New bar in Dubai offers mineral-infused ‘gourmet water’ to ‘suit your mood’

DUBAI, United Arab Emirates (AP) — First up are banana, berry and wheatgrass smoothies. Then cold brew, triple-shot, milk lattes, craft beers in German, Prohibition cocktails in small batches aged in barrels.

Now a new bar in Dubai, the Middle Eastern hub of all things tech, is serving up “gourmet water.”

Thirty varieties.

Luqel’s Aqua Water Bar harvests its water the old-fashioned way – from the tap. The government claims that tap water is safe to drink and meets international standards, although many Dubai residents prefer bottled water.

Then they use a micro-dosing system designed by German water filtration company Luqel to inject minerals. They offer to match the mineralization of premium water brands, catering to all types of water enthusiasts, from alpine or arctic backgrounds.

“Our water sommeliers have designed the drinks according to your needs and your mood,” says Roia Jabari, the general manager. “We can give you the perfectly mineralized recipe.”

“Runners Heaven”, which is high in sodium and potassium, is designed for joggers recovering from the scorching desert heat. “Vegan’s Choice” offers minerals that could be lacking in a strictly herbivorous diet. Customers can fill their bottles with any of the mineral blends for around 50 cents per 500 milliliters (16 fluid ounces) or pay more for mocktails.

It’s not an entirely new concept.

Bottlers have long marketed water extracted from natural springs or remote mountains. Coke and Pepsi got in on the action years ago, adding sweeteners and fizz as they competed with Evian and Perrier, blurring the lines between water and soda.

These products have become popular as consumers embrace healthier lifestyles and treat tap water with often-justified distrust.

Bottled water is the most widely consumed beverage in the United States, with the average American drinking 46.5 gallons a year, compared to 36 gallons of soft drinks, according to the Beverage Marketing Corporation, a consulting group. But it’s rare to find a bar that specializes in water, rather than offering it for free to patrons who abuse alcohol.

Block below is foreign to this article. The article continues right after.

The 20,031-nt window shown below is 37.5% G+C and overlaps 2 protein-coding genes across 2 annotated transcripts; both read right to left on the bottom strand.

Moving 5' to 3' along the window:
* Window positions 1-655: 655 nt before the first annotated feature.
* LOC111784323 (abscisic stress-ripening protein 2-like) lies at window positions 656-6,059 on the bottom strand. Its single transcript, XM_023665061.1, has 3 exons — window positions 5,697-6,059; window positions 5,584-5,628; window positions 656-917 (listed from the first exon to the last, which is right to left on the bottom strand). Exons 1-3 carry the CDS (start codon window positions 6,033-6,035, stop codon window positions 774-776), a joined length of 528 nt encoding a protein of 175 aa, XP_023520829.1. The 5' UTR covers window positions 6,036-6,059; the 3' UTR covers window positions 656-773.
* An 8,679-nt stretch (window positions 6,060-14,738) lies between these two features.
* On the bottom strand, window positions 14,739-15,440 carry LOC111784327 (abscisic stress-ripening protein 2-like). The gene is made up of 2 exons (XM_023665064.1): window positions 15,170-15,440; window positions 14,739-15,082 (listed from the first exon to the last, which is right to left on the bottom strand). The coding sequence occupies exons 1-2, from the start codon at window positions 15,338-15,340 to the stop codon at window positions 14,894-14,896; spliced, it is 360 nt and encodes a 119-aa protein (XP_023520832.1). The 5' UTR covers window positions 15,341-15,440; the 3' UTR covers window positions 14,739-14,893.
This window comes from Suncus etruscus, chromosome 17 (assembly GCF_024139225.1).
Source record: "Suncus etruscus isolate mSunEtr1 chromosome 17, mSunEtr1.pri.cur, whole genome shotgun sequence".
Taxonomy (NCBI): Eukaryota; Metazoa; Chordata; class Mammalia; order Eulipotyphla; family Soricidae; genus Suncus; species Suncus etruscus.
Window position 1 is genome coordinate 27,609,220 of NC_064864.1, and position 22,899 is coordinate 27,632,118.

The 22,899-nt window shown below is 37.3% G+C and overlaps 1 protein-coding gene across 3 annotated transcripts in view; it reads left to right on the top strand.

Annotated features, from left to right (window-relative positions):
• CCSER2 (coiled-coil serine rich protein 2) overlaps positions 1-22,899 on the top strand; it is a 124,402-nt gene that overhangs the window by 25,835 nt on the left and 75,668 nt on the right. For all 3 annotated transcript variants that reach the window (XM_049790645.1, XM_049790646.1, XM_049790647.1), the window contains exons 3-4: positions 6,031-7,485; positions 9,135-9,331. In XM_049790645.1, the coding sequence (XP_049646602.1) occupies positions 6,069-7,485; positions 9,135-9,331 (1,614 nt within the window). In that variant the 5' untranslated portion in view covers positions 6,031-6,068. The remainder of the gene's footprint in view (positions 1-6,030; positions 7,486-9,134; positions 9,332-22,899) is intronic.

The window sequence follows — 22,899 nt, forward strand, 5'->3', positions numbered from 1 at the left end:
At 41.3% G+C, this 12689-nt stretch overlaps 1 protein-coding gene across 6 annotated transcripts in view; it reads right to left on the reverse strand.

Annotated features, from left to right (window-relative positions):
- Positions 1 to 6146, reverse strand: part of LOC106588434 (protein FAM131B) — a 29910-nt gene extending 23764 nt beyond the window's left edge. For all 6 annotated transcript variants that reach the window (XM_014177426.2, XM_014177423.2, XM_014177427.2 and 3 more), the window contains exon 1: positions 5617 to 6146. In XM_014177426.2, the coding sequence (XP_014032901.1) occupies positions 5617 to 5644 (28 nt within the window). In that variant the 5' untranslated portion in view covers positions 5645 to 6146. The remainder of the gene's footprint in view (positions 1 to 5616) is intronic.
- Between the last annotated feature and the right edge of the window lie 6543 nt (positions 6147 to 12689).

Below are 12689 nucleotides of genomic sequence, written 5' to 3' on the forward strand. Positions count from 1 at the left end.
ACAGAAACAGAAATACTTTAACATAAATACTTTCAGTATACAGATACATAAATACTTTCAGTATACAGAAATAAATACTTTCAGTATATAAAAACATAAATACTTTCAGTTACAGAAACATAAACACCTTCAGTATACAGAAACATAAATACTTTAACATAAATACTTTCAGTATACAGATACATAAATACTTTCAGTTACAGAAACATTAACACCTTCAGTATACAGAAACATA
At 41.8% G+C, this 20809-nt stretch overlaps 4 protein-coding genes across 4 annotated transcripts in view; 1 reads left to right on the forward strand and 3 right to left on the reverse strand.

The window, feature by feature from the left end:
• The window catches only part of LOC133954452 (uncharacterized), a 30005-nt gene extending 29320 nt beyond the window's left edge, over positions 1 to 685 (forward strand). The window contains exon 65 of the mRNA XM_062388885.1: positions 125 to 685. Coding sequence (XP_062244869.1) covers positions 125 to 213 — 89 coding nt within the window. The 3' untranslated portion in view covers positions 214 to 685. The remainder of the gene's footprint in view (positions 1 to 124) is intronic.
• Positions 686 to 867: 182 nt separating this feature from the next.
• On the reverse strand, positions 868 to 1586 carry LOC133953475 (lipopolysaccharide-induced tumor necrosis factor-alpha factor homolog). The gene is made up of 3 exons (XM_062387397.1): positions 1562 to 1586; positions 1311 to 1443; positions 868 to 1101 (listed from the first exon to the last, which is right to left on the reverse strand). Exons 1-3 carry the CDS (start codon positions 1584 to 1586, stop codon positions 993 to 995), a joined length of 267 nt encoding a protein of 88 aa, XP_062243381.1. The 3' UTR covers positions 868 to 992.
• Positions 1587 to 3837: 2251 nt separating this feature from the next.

A water bar serving what it said was heavily filtered New York tap water opened in the city’s East Village in 2012, sparking a torrent of criticism. Another briefly opened in Washington, DC in 2019 to lesser rave reviews. Neither seems to have stayed open very long.

But Dubai, an ultra-modern metropolis built on the sands of the desert, could be fertile ground for the trend.

Alcohol is available in bars and clubs in the United Arab Emirates, the federation of seven emirates that includes Dubai, but the Muslim country has a large abstainer population. As an international business hub, it attracts the wealthy, fitness-conscious types that underpin the wellness industry.

Jabari insists the water bar, although frequented by businessmen in suits who work around Dubai Media City, is not just for wealthy patrons, saying water costs 2 dirhams or 54 US cents for 500 milliliters (about 16.9 fl oz), is not too expensive.

In a nod to sustainability, customers can either refill their bottles or purchase reusable ones starting at around $2.50. “One of the things that feels like scratching a chalkboard to me is seeing people walking around with plastic bottles,” Jabari said.

The initial response seems positive, with the bar enjoying a 4.6-star Google rating based on a dozen reviews.

“(The water) was actually different,” said Bilal Rizvi, who stopped by to try it out this week. “It’s pretty good. The turmeric water was awesome.

Jabari says his favorite drink, the virgin non-alcoholic mojito, is also very popular. “There’s a hint of cucumber and lime, a hint of sweetness, with agave and honey.”

The San Diego, Calif.-born interior designer, who has lived in the United Arab Emirates for 24 years, designed the water-themed bar. Bubble-shaped lights illuminate the blue and white tones of the decor. In an ode to its heritage, the bar also serves Persian cuisine.

She hopes to expand the business, seeing room for growth in Dubai’s parched neighbors.

“Saudi Arabia is a huge market for us. I believe Abu Dhabi is our next step.

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